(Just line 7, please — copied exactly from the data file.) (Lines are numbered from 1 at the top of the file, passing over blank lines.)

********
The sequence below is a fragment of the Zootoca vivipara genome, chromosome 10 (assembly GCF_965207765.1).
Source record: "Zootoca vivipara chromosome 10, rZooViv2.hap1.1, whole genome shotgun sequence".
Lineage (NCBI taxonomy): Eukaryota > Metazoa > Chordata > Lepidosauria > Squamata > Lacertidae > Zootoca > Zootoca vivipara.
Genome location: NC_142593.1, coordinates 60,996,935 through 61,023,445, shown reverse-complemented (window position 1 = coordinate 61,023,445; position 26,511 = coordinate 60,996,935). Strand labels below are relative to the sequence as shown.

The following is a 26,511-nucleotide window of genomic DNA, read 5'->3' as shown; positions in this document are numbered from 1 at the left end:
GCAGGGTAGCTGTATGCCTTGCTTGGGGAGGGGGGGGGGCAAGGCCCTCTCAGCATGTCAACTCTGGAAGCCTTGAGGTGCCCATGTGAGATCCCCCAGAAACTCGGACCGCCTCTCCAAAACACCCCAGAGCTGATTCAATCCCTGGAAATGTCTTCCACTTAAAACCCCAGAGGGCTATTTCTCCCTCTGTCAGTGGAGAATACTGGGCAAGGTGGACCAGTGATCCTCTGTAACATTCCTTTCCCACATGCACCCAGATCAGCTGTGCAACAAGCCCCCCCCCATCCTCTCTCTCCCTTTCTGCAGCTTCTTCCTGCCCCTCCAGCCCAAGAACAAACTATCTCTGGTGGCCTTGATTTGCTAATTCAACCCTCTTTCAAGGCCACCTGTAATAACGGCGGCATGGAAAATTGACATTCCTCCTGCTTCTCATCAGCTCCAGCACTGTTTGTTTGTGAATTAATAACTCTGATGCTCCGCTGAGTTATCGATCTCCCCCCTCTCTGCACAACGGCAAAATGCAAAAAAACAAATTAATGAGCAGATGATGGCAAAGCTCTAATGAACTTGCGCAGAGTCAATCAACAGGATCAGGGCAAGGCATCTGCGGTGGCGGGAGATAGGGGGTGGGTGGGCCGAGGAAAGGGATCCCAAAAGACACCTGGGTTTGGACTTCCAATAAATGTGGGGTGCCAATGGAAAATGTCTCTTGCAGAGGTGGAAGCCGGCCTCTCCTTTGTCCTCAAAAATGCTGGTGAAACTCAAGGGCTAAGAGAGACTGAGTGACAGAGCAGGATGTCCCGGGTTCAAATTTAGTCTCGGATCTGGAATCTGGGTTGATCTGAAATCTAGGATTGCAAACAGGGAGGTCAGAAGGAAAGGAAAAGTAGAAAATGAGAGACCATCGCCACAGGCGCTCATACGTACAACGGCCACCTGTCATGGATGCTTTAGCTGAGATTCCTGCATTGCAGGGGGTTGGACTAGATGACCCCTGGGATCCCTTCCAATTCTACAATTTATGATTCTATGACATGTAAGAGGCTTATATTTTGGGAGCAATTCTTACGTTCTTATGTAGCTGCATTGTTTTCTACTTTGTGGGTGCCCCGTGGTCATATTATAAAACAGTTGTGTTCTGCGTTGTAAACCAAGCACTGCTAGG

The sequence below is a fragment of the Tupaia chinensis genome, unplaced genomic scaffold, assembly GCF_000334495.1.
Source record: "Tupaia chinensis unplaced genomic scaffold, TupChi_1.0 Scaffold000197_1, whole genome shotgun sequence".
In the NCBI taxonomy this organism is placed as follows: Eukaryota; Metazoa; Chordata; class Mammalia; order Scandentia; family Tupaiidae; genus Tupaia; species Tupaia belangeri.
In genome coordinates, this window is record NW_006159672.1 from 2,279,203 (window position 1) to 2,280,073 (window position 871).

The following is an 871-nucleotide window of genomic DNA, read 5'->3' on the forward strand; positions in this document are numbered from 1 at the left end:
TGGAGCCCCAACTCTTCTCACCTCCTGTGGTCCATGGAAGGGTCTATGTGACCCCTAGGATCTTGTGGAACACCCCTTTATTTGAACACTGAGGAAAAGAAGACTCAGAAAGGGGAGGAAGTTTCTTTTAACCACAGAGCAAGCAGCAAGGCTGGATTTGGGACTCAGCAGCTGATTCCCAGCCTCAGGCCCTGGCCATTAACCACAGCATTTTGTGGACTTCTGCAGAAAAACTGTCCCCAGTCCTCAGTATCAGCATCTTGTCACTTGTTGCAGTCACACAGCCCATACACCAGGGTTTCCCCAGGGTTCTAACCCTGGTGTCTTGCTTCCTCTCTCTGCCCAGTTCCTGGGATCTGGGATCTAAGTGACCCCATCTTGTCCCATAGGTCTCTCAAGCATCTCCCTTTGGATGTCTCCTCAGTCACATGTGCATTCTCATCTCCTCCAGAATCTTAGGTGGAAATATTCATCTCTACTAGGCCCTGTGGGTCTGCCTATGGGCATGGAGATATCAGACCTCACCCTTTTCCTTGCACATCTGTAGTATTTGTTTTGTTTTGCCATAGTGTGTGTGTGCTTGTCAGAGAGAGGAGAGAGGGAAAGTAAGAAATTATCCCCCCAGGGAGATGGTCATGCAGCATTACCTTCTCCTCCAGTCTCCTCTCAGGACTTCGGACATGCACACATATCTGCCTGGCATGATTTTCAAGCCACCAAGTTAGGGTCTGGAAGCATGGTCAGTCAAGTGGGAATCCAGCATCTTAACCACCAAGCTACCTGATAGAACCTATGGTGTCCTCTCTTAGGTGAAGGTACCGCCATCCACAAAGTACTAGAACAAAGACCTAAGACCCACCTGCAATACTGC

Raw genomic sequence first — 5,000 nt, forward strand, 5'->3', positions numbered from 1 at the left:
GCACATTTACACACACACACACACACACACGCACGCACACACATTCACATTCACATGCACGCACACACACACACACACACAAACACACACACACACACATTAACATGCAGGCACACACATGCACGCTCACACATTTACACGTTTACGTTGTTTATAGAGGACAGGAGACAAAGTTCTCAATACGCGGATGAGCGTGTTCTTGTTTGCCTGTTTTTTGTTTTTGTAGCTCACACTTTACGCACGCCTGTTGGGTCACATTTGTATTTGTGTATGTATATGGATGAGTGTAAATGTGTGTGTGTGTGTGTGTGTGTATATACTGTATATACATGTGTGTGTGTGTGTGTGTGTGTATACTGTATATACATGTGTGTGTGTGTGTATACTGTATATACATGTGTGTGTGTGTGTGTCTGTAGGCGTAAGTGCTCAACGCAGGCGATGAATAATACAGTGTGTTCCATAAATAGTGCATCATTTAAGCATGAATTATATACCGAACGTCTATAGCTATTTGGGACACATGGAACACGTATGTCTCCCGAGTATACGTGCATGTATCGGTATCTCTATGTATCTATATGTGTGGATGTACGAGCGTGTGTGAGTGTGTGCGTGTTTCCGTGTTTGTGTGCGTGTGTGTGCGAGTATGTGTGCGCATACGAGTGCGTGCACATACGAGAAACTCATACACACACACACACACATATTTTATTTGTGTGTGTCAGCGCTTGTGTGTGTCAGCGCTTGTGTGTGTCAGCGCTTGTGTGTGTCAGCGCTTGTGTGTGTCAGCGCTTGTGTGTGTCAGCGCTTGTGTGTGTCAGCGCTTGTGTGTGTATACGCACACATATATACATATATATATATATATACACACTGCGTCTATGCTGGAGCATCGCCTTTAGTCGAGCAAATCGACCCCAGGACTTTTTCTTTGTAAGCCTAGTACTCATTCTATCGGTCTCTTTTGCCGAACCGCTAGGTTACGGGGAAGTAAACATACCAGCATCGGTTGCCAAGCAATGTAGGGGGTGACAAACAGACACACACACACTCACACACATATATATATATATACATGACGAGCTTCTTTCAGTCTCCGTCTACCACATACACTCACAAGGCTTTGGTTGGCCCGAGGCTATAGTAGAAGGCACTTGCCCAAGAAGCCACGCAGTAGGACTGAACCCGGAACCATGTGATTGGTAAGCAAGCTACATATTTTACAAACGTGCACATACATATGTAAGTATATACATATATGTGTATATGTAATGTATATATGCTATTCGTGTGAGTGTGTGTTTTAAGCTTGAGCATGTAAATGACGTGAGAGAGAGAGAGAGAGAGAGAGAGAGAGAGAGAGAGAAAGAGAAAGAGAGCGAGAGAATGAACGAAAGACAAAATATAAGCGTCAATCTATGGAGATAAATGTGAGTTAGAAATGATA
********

The sequence below is a fragment of the Tupaia chinensis genome, unplaced genomic scaffold, assembly GCF_000334495.1.